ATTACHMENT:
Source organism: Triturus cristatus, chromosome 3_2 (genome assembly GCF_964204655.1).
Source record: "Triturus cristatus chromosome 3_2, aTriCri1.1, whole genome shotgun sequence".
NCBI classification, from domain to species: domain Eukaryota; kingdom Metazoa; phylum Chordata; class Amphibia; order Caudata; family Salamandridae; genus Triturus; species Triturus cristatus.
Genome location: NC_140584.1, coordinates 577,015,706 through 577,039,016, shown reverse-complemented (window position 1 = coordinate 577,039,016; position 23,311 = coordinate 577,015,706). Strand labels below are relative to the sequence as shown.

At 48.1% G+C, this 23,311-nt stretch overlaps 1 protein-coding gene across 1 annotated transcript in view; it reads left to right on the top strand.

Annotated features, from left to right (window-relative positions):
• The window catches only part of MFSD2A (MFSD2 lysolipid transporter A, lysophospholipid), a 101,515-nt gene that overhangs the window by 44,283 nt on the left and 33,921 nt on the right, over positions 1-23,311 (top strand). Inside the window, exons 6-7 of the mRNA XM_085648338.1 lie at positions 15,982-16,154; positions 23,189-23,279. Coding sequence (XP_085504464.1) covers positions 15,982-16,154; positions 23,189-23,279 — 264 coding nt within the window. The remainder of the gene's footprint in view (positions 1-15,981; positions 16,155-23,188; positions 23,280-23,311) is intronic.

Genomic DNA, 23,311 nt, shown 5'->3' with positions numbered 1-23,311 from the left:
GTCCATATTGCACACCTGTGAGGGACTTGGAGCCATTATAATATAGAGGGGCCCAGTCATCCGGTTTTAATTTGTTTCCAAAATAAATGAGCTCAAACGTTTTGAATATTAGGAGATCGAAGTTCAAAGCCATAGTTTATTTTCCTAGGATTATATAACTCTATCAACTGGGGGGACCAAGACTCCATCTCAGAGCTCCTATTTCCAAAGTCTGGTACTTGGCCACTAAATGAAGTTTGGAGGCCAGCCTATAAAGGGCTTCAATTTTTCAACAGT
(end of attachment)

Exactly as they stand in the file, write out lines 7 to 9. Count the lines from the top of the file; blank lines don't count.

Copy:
• The window catches only part of MFSD2A (MFSD2 lysolipid transporter A, lysophospholipid), a 101,515-nt gene that overhangs the window by 44,283 nt on the left and 33,921 nt on the right, over positions 1-23,311 (top strand). Inside the window, exons 6-7 of the mRNA XM_085648338.1 lie at positions 15,982-16,154; positions 23,189-23,279. Coding sequence (XP_085504464.1) covers positions 15,982-16,154; positions 23,189-23,279 — 264 coding nt within the window. The remainder of the gene's footprint in view (positions 1-15,981; positions 16,155-23,188; positions 23,280-23,311) is intronic.

Genomic DNA, 23,311 nt, shown 5'->3' with positions numbered 1-23,311 from the left:
GTCCATATTGCACACCTGTGAGGGACTTGGAGCCATTATAATATAGAGGGGCCCAGTCATCCGGTTTTAATTTGTTTCCAAAATAAATGAGCTCAAACGTTTTGAATATTAGGAGATCGAAGTTCAAAGCCATAGTTTATTTTCCTAGGATTATATAACTCTATCAACTGGGGGGACCAAGACTCCATCTCAGAGCTCCTATTTCCAAAGTCTGGTACTTGGCCACTAAATGAAGTTTGGAGGCCAGCCTATAAAGGGCTTCAATTTTTCAACAGT